By a News Reporter-Staff News Editor at Gene Therapy Weekly -- Research findings on Biotechnology are discussed in a new report. According to news reporting out of Frankfurt, Germany, by NewsRx editors, research stated, "Different types of endothelial cells (EC) fulfill distinct tasks depending on their microenvironment. ECs are therefore difficult to genetically manipulate ex vivo for functional studies or gene therapy."
Our news journalists obtained a quote from the research from Goethe-University, "We assessed lentiviral vectors (LVs) targeted to the EC surface marker CD105 for in vivo gene delivery. The mouse CD105-specific vector, mCD105-LV, transduced only CD105-positive cells in primary liver cell cultures. Upon systemic injection, strong reporter gene expression was detected in liver where mCD105-LV specifically transduced liver sinusoidal ECs (LSECs) but not Kupffer cells, which were mainly transduced by nontargeted LVs. Tumor ECs were specifically targeted upon intratumoral vector injection. Delivery of the erythropoietin gene with mCD105-LV resulted in substantially increased erythropoietin and hematocrit levels. The human CD105-specific vector (huCD105-LV) transduced exclusively human LSECs in mice transplanted with human liver ECs. Interestingly, when applied at higher dose and in absence of target cells in the liver, huCD105-LV transduced ECs of a human artery transplanted into the descending mouse aorta. The data demonstrate for the first time targeted gene delivery to specialized ECs upon systemic vector administration."
According to the news editors, the research concluded: "This strategy offers novel options to better understand the physiological functions of ECs and to treat genetic diseases such as those affecting blood factors."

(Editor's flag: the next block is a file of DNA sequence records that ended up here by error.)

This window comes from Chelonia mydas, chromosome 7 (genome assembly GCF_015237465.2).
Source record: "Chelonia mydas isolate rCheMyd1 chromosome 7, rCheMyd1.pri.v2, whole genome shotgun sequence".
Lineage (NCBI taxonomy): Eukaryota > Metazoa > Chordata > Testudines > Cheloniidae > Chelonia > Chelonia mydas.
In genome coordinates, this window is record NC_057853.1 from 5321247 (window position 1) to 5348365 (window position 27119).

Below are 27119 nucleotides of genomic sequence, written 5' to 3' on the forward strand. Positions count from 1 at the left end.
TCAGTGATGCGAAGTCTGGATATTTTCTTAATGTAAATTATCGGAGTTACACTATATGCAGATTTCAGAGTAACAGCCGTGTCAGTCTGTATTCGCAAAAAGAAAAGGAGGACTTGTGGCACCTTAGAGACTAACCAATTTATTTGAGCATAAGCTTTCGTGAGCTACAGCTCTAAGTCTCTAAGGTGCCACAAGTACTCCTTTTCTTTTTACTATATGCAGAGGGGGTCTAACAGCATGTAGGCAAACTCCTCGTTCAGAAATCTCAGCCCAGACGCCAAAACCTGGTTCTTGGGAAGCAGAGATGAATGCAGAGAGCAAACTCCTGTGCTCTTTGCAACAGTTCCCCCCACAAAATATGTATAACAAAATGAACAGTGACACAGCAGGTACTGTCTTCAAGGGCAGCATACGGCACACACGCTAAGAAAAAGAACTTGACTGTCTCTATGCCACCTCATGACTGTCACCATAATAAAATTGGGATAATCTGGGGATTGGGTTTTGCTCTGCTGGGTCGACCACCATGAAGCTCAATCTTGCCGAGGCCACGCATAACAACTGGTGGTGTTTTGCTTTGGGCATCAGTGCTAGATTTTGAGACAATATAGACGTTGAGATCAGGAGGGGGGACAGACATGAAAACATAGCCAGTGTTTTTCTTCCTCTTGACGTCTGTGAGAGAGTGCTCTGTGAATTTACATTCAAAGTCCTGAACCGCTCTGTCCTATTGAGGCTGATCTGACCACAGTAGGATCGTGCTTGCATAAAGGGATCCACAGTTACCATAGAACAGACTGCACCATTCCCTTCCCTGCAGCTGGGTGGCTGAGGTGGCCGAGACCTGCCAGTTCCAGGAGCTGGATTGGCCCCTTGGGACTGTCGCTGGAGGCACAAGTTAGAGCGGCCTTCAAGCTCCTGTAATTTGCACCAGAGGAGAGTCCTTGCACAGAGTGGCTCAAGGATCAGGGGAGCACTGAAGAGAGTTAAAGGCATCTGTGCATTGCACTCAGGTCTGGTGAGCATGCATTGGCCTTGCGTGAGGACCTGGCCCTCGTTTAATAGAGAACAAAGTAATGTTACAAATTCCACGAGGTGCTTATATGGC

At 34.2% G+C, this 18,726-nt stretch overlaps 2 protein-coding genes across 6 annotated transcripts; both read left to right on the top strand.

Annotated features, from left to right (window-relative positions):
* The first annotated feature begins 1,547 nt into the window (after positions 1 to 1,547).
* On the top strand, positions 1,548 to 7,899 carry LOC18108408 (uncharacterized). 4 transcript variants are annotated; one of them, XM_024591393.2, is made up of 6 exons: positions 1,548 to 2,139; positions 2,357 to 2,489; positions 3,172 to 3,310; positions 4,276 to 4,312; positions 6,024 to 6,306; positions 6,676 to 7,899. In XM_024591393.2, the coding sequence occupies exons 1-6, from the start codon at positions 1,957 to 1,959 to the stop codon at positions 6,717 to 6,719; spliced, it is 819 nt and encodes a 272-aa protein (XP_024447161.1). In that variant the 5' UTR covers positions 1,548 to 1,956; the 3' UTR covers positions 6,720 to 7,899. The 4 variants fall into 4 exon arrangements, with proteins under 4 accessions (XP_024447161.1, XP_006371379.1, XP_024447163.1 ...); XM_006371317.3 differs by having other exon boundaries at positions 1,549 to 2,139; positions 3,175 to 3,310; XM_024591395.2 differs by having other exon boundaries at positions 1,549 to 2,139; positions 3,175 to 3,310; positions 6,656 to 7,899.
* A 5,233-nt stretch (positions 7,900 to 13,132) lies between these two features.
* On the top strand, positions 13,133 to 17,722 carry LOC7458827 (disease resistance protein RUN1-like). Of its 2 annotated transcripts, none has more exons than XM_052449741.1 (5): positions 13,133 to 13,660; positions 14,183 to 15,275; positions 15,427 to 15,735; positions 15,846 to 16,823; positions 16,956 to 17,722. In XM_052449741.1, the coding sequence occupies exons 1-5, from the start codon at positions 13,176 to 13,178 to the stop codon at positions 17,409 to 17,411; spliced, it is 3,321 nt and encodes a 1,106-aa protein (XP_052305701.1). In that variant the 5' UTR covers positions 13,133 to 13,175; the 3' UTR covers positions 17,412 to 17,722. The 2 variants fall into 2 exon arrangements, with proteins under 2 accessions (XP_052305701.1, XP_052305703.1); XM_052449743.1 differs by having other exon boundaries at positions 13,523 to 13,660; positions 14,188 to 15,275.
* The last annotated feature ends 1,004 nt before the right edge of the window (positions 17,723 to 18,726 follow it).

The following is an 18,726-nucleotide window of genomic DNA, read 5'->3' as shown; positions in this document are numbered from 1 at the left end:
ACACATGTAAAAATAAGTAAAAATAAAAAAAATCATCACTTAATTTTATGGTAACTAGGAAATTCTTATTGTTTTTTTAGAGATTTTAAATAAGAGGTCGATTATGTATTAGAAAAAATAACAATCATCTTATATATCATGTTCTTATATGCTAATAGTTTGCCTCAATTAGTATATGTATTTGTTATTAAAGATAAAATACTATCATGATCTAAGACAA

For more information on this research see: Specific gene delivery to liver sinusoidal and artery endothelial cells. Blood, 2013;122(12):2030-2038. Blood can be contacted at: Amer Soc Hematology, 2021 L St NW, Suite 900, Washington, DC 20036, USA. (American Society of Hematology - www.hematology.org/; Blood - bloodjournal.hematologylibrary.org/)
Our news journalists report that additional information may be obtained by contacting T. Abel, Goethe Univ Frankfurt, Inst Transfus Med & Immunohematol, D-60054 Frankfurt, Germany. Additional authors for this research include E. El Filali, J. Waern, I.C. Schneider, Q.G. Yuan, R.C. Munch, M. Hick, G. Warnecke, N. Madrahimov, R.E. Kontermann, J. Schuttrumpf, U.C. Muller, J. Seppen, M. Ott and C.J. Buchholz (see also technology.html">Biotechnology).
Keywords for this news article include: Biotechnology, Europe, Germany, Frankfurt, Angiology, Gene Therapy, Bioengineering, Epithelial Cells, Endothelial Cells
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